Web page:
Non-POM and Criminal Justice

Every nation has laws and creates an organization or even several organizations to attempt to enforce those laws. The parts of the law that can be considered criminal law and the organizations that exist to enforce that law are considered to be the criminal justice system. The police, the courts, the prosecutors, the defense attorneys, the whole prison bureaucracy, the bail bondsmen, parole officers and so on, all are parts of the criminal justice system.

We know for sure that there is lots of crime in a POM (physical object money) society such as the U.S. We have a very large prison population which has a recidivism rate of perhaps 40%. So the prisons and the rest of the criminal justice system do not seem to be preventing very much crime nor reforming very many convicted criminals. We also hear of enough cases where the innocent have been convicted of crimes and sent to jail for many years to know that a substantial proportion of those in jail for crimes are innocent of the crimes for which they were convicted. Of course, given the amount of crime in society, they are probably guilty of some other crime. We have many more crimes reported to law enforcement authorities than are ever solved. We have many more crimes committed than are ever reported to the authorities. The courts are overburdened and slow. Prosecuting attorneys are rewarded for convictions, not for justice.

In other words, the criminal justice system is an abysmal failure in almost every respect. It neither prevents crime nor reforms criminals and it does it all in a haphazard, unjust fashion at enormous expense.

But that all can be explained by the society’s use of POM. The criminal justice workers are not paid to prevent crime nor to be just.

How would a non-POM criminal justice system work in comparison? First, we should remember that there is far less crime in a post-POM society since there is far less opportunity and far fewer rewards for criminal acts. The corrupting influence of organized crime will not exist. Most of the crimes for which jail time is an appropriate response in a POM society will be impossible in a post-POM society. Crime will simply be a much smaller scale problem in a post-POM society.

But when crime occurs anyone who participates in its detection and the enforcement of the law will be paid. Those who make crime more difficult will be paid. Those who prevent miscarriages of justice will be paid. Prosecuting attorneys will be paid for seeing that justice is done as opposed to being paid for convictions. Judges are paid on the basis of the consequences of their actions.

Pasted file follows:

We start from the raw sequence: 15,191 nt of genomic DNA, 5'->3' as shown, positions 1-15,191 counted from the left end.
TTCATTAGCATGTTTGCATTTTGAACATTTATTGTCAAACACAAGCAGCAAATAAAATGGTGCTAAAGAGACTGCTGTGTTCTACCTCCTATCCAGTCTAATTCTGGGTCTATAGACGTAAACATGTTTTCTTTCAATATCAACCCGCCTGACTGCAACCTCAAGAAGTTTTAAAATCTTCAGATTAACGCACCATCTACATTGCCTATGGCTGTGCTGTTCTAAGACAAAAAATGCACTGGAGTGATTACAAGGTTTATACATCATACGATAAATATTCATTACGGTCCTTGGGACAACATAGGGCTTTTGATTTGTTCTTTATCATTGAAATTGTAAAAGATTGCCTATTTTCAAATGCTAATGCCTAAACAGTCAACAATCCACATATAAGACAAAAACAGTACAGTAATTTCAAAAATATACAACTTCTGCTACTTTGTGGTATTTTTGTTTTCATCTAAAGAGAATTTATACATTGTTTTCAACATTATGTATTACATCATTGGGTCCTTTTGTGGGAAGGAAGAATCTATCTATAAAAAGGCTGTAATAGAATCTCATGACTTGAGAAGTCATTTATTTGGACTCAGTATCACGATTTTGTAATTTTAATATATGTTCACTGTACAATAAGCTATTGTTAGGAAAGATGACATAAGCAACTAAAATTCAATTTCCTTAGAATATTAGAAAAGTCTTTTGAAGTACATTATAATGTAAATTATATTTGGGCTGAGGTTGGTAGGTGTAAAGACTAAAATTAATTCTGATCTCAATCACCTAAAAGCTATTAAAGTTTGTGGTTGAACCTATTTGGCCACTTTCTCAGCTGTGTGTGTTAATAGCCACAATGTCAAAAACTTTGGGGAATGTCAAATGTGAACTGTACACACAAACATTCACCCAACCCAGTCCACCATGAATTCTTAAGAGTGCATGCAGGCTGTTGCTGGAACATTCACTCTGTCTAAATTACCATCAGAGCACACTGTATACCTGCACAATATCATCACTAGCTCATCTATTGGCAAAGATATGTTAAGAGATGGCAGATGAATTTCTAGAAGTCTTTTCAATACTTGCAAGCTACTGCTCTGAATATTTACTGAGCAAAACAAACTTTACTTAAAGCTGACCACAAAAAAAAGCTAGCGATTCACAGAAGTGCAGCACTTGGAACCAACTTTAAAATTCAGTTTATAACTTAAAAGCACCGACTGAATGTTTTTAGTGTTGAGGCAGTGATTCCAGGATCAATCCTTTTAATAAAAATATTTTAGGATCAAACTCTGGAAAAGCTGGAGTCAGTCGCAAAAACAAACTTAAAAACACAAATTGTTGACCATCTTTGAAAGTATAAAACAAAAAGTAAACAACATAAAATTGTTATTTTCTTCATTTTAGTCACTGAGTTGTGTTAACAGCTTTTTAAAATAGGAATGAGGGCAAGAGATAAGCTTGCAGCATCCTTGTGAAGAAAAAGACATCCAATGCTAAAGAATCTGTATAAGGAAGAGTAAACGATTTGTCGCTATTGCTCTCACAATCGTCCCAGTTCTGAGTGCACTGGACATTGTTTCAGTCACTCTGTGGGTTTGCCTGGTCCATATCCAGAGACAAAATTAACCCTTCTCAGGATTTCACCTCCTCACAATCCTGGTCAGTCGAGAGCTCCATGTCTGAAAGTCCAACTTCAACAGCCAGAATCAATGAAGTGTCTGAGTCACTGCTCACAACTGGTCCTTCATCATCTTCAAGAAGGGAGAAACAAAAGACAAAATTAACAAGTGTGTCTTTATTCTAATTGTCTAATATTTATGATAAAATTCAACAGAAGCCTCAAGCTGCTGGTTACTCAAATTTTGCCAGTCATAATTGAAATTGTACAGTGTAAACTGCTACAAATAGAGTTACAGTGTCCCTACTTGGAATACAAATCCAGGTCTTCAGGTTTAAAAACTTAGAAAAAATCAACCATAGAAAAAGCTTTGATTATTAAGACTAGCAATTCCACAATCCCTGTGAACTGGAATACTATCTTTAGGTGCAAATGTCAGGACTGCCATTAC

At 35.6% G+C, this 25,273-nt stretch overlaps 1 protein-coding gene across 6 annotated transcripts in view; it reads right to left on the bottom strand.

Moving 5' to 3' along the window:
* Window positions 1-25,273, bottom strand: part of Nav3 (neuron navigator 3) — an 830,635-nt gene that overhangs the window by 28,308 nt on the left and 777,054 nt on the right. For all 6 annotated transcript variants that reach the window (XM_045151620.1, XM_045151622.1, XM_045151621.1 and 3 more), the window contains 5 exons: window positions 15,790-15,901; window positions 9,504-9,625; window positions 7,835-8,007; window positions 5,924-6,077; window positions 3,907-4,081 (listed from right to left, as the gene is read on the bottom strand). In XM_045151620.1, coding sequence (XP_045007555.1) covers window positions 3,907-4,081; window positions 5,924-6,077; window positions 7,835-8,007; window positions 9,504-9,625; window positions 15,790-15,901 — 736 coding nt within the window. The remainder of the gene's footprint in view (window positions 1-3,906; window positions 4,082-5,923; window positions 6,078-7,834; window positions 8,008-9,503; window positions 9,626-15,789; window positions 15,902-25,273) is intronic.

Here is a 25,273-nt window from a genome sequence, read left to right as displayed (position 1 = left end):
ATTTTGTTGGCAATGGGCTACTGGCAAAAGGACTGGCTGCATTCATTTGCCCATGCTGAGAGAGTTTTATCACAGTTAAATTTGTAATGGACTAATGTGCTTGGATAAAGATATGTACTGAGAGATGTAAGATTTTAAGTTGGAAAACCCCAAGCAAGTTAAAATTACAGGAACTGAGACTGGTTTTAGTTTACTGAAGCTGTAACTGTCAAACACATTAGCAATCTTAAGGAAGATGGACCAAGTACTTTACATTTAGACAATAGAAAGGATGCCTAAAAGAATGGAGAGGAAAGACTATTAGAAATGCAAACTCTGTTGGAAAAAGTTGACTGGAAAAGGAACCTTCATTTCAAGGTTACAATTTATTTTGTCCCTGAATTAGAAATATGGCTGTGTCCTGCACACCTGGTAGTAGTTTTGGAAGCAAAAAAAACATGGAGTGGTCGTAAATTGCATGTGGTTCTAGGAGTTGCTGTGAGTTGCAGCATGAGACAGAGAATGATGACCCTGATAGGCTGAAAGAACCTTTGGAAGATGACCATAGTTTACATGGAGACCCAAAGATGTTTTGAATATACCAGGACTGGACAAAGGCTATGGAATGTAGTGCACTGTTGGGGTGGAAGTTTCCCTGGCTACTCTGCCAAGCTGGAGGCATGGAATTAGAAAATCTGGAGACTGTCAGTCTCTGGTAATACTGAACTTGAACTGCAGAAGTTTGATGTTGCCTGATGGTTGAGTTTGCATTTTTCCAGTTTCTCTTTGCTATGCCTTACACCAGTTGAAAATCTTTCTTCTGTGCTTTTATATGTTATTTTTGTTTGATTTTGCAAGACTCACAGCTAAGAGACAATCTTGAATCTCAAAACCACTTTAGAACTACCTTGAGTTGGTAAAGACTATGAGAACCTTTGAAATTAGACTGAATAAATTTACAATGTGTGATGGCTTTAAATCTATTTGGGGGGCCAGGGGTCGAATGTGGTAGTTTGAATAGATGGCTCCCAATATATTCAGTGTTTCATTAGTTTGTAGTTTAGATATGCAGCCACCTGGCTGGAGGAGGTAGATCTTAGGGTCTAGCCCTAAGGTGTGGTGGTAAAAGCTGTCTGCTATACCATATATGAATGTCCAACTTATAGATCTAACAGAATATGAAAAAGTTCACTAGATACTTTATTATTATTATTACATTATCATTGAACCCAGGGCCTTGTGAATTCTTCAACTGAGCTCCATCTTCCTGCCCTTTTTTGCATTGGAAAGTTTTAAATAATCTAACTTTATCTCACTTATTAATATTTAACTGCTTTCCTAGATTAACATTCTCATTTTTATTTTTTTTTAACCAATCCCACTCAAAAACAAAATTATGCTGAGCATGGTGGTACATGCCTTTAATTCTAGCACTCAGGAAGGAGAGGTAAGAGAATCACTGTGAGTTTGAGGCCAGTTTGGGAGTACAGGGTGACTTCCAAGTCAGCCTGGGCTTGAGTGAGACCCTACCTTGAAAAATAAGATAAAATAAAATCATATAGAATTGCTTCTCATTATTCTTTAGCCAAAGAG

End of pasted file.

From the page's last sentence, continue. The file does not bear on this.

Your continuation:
Therefore justice is much more likely to be done since the prevention of injustice and the detection of injustice will be paid well.

Today when a crime is committed people don’t want to get involved. In a non-POM society people would be paid for their involvement if the consequences of that involvement were beneficial. This involvement starts with preventing crime and includes helping the victim, preserving evidence, providing honest testimony, apprehending a suspect, serving on a jury, and reforming the guilty.

Notice that there is no pay for punishment. Revenge or punishment produces no benefits for anyone. Incarceration may be necessary for some violent criminals but for other crimes, there are other, much more effective sentences than jail. Judges will be paid well for handing down appropriate sentences that fit the criminal and the criminal’s situation. Judges will not be paid for sentences which are expensive and help no one. Judges will have far more latitude than do judges in a POM economy because they have no motive to be irresponsible or corrupt. Also, they can do no harm unless others participate and others will only participate if they think that by doing so they will benefit others. Therefore, even a corrupt judge could do minimal harm.

There are many cases in today’s POM criminal justice system in which certain organizations are underfunded. One of these is probation and parole officers. But in a post-POM society, there is never a shortage of money to pay for actions which produce benefit to others. So long as there is a need for probation/parole officers, those who take up that work will be paid for the good they do. This is also true of all other aspects of the system and includes pay for equipment, offices and so forth.

The level of crime will determine the resources that are devoted to dealing with it. This is because of the free market relationship between the Payers and the producers of benefit. If there is little crime then there will be little benefit to be derived from dealing with it. As crime increases, the pay for those who act to reduce it increases. This attracts more resources to deal with crime. Since there is a large number of Payers and a large number of producers (millions in each case) the market is quite free and anyone can participate however they like. Thus, the society pays the minimum (in resources) for its criminal justice system and gets the most benefit possible for the investment.

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